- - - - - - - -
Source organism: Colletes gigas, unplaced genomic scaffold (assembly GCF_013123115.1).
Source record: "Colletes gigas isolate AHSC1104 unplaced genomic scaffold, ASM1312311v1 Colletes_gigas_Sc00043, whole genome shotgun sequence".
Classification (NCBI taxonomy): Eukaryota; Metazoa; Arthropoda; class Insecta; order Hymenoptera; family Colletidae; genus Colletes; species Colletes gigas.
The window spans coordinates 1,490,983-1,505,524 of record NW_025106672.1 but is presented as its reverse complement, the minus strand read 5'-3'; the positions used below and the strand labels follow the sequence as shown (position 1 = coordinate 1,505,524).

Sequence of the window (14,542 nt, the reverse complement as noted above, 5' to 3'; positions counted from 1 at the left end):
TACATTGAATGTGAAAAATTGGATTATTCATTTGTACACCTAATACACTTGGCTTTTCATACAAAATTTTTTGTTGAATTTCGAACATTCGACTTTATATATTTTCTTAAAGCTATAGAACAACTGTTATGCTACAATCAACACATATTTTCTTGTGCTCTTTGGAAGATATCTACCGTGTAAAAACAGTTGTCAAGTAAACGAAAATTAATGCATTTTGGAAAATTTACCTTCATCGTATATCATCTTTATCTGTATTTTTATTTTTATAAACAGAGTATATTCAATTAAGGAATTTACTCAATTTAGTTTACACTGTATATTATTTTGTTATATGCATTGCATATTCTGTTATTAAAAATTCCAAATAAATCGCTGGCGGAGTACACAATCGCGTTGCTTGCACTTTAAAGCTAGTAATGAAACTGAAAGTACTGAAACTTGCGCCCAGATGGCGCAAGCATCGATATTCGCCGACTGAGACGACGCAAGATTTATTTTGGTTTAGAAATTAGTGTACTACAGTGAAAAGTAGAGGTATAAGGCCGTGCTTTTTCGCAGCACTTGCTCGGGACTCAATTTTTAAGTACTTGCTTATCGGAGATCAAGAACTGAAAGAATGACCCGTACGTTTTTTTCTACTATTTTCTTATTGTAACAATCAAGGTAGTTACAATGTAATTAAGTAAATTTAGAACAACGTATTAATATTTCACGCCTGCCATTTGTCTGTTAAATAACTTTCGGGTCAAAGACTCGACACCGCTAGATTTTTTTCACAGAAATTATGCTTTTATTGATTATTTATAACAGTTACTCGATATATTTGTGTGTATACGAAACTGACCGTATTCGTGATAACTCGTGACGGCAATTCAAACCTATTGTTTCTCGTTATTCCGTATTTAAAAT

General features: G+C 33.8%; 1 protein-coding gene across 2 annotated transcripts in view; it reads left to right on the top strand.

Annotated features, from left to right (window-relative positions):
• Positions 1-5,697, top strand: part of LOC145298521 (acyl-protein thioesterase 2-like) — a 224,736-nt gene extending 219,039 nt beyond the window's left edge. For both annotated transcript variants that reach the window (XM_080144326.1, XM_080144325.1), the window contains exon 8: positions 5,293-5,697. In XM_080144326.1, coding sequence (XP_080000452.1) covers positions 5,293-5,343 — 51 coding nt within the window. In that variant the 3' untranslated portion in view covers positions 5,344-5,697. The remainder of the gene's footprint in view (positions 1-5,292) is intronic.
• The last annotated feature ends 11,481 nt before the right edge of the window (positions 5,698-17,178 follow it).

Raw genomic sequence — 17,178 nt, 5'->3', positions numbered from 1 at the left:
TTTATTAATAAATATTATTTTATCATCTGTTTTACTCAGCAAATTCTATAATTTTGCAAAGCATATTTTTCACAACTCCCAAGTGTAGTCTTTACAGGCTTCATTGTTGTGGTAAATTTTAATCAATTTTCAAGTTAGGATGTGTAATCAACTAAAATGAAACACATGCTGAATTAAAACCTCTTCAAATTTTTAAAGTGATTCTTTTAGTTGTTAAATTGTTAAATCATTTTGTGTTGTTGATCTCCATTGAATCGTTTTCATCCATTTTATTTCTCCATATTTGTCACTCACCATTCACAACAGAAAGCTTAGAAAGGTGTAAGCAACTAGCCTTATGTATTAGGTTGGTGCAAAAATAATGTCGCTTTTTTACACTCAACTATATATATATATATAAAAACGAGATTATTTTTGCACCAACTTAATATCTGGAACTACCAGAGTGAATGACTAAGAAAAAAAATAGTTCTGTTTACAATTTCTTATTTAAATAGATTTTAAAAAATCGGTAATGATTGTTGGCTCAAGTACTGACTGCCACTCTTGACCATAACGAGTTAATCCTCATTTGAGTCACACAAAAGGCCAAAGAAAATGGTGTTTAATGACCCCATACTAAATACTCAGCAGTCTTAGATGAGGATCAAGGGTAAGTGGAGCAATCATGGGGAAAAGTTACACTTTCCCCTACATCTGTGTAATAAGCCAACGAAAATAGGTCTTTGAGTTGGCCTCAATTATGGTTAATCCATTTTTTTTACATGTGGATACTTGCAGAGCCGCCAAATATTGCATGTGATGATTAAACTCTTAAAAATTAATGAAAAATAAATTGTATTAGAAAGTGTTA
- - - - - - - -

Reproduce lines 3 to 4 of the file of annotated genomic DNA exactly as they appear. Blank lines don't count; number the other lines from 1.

Classification (NCBI taxonomy): Eukaryota; Metazoa; Arthropoda; class Insecta; order Hymenoptera; family Colletidae; genus Colletes; species Colletes gigas.
The window spans coordinates 1,490,983-1,505,524 of record NW_025106672.1 but is presented as its reverse complement, the minus strand read 5'-3'; the positions used below and the strand labels follow the sequence as shown (position 1 = coordinate 1,505,524).